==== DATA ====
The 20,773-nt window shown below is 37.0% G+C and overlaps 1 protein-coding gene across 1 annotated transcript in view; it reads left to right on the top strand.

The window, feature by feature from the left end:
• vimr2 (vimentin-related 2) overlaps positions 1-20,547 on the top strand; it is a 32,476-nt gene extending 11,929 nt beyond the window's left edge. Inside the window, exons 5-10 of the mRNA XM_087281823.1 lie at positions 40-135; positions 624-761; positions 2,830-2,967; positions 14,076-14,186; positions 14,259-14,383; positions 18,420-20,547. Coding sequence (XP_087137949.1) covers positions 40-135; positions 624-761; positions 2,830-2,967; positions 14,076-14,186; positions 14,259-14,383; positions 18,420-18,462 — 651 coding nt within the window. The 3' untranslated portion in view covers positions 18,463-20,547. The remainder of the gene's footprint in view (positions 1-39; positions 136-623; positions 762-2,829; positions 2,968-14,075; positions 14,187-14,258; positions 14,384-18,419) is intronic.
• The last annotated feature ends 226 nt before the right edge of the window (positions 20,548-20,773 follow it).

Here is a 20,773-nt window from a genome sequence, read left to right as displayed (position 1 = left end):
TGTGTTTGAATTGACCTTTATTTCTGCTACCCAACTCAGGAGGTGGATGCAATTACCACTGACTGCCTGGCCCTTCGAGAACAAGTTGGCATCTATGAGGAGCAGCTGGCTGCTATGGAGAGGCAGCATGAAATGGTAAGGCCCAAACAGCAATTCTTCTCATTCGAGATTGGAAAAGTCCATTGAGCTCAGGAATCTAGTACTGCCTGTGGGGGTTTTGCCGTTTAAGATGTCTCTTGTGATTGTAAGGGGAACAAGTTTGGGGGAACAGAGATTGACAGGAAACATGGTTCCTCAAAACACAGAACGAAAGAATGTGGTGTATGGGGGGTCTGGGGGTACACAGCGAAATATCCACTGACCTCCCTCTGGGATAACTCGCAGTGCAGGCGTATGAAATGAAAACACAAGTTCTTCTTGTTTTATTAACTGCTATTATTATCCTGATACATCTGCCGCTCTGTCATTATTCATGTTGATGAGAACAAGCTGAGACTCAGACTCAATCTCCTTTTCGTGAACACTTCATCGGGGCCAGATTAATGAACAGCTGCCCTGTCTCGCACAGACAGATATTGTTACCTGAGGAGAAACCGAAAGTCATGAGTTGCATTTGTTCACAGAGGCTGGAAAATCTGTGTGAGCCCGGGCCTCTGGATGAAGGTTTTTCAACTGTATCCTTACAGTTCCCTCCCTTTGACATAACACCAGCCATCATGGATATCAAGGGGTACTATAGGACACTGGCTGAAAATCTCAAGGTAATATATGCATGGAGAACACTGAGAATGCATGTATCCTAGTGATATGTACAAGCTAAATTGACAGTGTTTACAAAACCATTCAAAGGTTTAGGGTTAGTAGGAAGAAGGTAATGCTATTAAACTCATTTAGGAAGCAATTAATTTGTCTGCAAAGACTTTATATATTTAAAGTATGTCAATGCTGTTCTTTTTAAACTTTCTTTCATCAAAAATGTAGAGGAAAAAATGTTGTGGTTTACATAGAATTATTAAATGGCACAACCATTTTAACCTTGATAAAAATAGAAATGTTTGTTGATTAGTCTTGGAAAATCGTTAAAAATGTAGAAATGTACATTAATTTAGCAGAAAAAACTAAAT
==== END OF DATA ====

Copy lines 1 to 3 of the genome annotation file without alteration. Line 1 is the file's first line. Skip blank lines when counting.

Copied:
The 20,773-nt window shown below is 37.0% G+C and overlaps 1 protein-coding gene across 1 annotated transcript in view; it reads left to right on the top strand.

The window, feature by feature from the left end:
• vimr2 (vimentin-related 2) overlaps positions 1-20,547 on the top strand; it is a 32,476-nt gene extending 11,929 nt beyond the window's left edge. Inside the window, exons 5-10 of the mRNA XM_087281823.1 lie at positions 40-135; positions 624-761; positions 2,830-2,967; positions 14,076-14,186; positions 14,259-14,383; positions 18,420-20,547. Coding sequence (XP_087137949.1) covers positions 40-135; positions 624-761; positions 2,830-2,967; positions 14,076-14,186; positions 14,259-14,383; positions 18,420-18,462 — 651 coding nt within the window. The 3' untranslated portion in view covers positions 18,463-20,547. The remainder of the gene's footprint in view (positions 1-39; positions 136-623; positions 762-2,829; positions 2,968-14,075; positions 14,187-14,258; positions 14,384-18,419) is intronic.